We add auto-shadow configuration as part of the model deployment configurations. Real-time Prediction Service can check on the auto-shadow configurations, and distribute traffic accordingly. Users only need to configure shadow relations and shadow criteria (what to shadow and how long to shadow) through API endpoints, and make sure to add features that are needed for the shadow model but not for the primary model.
We found a built-in auto-shadow feature provides extra benefits:
- As the majority of primary and shadow models share a set of common features, Real-time Prediction Service only fetches features from the online feature store that are not used in the primary model for the shadow models
- By combining built-in prediction logging logic and shadow sampling logic, Real-time Prediction Service can reduce the amount of shadow traffic to those that are destined to be logged
- Shadow models can be treated as second class models when service is under pressure, and paused/resumed in order to relieve load pressure
Continuous Integration and Deployment
We rely on CI/CD for service release deployment for a fleet of Real-time Prediction Services. Since we are supporting critical business use cases, in addition to validation during model deployment, we need to ensure high confidence in the automated continuous integration and deployment process.
Our solution tries to address the following issues with new release:
- Code change not compatible: there could be two symptoms for this issue—a model is unable to load or make predictions with new binaries, or its behavior changed with new releases. The latter is difficult to identify and fix, and is critical to a model’s correctness.
- Dependencies not compatible: service unable to start due to underlying dependency changes.
- Build script not compatible: release not able to build due to build script changes.
To address the above issues, we employed a three-stage strategy for validating and deploying the latest binary of the Real-time Prediction Service: staging integration test, canary integration test, and production rollout. The staging integration test and canary integration tests are run against non-production environments. Staging integration tests are used to verify the basic functionalities. Once the staging integration tests have been passed, we run canary integration tests to ensure the serving performance across all production models. After ensuring that the behavior for production models will be unchanged, the release is deployed onto all Real-time Prediction Service production instances, in a rolling deployment fashion.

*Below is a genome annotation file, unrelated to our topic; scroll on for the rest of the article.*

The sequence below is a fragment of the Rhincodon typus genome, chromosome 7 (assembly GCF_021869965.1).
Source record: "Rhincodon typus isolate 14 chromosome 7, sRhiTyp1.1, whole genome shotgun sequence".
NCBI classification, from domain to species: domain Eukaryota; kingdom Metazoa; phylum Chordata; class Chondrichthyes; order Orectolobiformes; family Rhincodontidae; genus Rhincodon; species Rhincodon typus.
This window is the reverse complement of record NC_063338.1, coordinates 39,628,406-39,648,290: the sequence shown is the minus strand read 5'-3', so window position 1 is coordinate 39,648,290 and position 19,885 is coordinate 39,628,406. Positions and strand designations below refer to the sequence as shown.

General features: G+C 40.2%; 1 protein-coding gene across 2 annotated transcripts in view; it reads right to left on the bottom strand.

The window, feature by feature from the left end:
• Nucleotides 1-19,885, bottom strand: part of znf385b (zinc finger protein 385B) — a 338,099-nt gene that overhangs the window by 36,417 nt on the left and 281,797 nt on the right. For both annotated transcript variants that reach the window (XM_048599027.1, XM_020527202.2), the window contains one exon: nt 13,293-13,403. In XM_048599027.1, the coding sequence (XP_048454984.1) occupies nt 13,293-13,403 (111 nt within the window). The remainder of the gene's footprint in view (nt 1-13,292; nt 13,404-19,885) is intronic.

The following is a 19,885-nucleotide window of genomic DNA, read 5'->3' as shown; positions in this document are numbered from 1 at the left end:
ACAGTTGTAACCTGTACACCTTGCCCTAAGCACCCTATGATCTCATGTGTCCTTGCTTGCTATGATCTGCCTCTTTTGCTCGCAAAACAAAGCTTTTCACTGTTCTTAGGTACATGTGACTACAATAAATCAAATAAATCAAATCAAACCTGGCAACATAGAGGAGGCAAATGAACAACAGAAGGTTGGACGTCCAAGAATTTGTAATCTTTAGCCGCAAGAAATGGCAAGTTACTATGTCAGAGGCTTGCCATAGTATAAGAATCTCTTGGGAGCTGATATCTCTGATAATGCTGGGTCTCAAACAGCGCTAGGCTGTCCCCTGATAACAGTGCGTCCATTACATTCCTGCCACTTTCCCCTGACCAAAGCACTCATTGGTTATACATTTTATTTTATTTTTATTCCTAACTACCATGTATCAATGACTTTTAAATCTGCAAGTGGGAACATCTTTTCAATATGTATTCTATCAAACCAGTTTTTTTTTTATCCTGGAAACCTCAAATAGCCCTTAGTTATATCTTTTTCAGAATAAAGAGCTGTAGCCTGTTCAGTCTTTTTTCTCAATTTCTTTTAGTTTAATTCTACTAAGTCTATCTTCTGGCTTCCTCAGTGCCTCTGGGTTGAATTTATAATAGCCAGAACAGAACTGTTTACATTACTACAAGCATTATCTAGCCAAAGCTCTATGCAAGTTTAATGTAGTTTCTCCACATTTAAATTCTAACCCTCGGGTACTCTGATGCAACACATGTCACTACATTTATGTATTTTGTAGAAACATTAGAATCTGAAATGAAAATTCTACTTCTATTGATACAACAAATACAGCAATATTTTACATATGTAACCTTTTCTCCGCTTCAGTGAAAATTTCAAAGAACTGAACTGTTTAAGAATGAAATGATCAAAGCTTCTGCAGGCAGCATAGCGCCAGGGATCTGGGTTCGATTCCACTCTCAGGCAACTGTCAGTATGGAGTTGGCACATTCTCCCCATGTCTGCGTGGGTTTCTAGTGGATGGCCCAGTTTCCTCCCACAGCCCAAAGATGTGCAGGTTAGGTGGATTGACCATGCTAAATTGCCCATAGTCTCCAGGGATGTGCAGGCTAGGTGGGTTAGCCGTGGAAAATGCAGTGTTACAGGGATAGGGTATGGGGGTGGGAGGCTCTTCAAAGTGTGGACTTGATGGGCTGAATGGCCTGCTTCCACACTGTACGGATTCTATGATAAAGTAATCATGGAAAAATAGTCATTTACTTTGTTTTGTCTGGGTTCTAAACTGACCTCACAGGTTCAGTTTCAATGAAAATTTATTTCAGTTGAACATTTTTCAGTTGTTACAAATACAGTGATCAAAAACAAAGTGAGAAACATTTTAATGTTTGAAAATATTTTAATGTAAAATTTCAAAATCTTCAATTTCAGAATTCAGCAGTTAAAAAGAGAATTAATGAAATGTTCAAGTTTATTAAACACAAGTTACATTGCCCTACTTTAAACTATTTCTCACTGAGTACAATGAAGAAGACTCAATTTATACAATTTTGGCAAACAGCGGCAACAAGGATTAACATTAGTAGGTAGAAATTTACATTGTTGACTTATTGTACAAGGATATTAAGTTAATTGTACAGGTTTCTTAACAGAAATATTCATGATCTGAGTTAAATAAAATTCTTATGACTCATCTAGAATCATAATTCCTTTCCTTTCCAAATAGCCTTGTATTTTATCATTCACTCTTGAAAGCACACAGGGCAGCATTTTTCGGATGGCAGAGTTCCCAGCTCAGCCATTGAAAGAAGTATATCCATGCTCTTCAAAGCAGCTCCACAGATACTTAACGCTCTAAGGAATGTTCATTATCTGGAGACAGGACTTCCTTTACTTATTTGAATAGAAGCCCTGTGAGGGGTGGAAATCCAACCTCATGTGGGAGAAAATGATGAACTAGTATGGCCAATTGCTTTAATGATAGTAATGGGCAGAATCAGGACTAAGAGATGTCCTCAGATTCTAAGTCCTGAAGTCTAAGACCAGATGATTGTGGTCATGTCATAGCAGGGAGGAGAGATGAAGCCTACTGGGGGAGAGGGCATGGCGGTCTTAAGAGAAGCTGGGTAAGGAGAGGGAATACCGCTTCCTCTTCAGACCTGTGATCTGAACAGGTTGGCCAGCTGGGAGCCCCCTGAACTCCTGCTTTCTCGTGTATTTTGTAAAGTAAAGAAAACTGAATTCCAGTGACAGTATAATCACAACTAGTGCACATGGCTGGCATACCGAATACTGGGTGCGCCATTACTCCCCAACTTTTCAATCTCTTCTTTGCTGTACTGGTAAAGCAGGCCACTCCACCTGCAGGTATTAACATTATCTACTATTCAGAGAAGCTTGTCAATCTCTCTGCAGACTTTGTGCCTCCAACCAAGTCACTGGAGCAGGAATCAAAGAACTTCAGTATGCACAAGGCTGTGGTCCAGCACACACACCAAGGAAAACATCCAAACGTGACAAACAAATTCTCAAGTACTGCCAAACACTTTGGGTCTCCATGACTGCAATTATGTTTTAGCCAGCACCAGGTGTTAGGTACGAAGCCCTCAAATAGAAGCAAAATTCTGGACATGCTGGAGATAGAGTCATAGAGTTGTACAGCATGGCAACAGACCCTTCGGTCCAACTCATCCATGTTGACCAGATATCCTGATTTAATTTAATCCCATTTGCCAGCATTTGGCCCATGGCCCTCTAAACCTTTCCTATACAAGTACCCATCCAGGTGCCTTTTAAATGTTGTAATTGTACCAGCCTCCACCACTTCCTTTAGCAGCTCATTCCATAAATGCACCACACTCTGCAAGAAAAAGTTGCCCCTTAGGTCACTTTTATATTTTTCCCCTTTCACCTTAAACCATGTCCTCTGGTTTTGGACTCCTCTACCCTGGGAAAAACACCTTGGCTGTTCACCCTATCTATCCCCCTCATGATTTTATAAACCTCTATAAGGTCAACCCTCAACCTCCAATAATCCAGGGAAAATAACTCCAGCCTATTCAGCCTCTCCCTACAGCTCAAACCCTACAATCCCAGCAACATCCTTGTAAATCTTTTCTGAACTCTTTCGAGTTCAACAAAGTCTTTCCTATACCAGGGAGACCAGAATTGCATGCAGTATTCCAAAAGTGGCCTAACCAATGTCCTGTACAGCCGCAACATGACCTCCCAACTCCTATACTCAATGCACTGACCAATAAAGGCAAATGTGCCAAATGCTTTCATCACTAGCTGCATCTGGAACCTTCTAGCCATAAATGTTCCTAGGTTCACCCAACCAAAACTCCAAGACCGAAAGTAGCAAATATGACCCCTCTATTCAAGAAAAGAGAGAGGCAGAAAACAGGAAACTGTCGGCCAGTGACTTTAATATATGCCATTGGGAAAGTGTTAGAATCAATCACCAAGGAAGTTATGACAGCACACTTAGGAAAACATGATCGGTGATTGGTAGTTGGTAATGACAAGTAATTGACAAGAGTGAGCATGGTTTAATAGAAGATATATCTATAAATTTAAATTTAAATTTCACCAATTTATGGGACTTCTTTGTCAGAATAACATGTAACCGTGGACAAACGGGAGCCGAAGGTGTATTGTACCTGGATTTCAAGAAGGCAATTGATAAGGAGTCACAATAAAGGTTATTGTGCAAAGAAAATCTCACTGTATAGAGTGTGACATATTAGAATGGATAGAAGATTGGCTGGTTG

We have shared our solutions for some of MLOps challenges. As we evolve Uber’s machine learning infrastructure and platform and support new machine learning use cases, we see new MLOps challenges emerge. Some of the things that we are working on include: near real-time monitoring for inference accuracy, feature quality, and business metrics; deploy and serve multi-task learning and hybrid models; perform feature validation; better model fallback mechanism; model traceability and debuggability, etc. Stay tuned.
We could not have accomplished the technical work outlined in this article without the help of our team of engineers and data scientists at Uber. Special thanks to Smitha Shyam and the entire Michelangelo team for their support and technical discussion.
Joseph Wang is a Staff Software Engineer on Uber's Machine Learning Platform team. He is based in San Francisco. He worked on Feature Store, realtime model prediction service, model quality platform, and model performance.
Jia Li is a Senior Software Engineer on Uber's Machine Learning Platform team. He works on model deployment, realtime prediction, and model monitoring.
Yi Zhang is a Senior Software Engineer on Uber's Machine Learning Platform team. She thrives while solving big data problems, from data infrastructure to data application layers.
Yunfeng Bai was a TLM on Uber's Machine Learning Platform team. He led the team on model management and real-time prediction related efforts.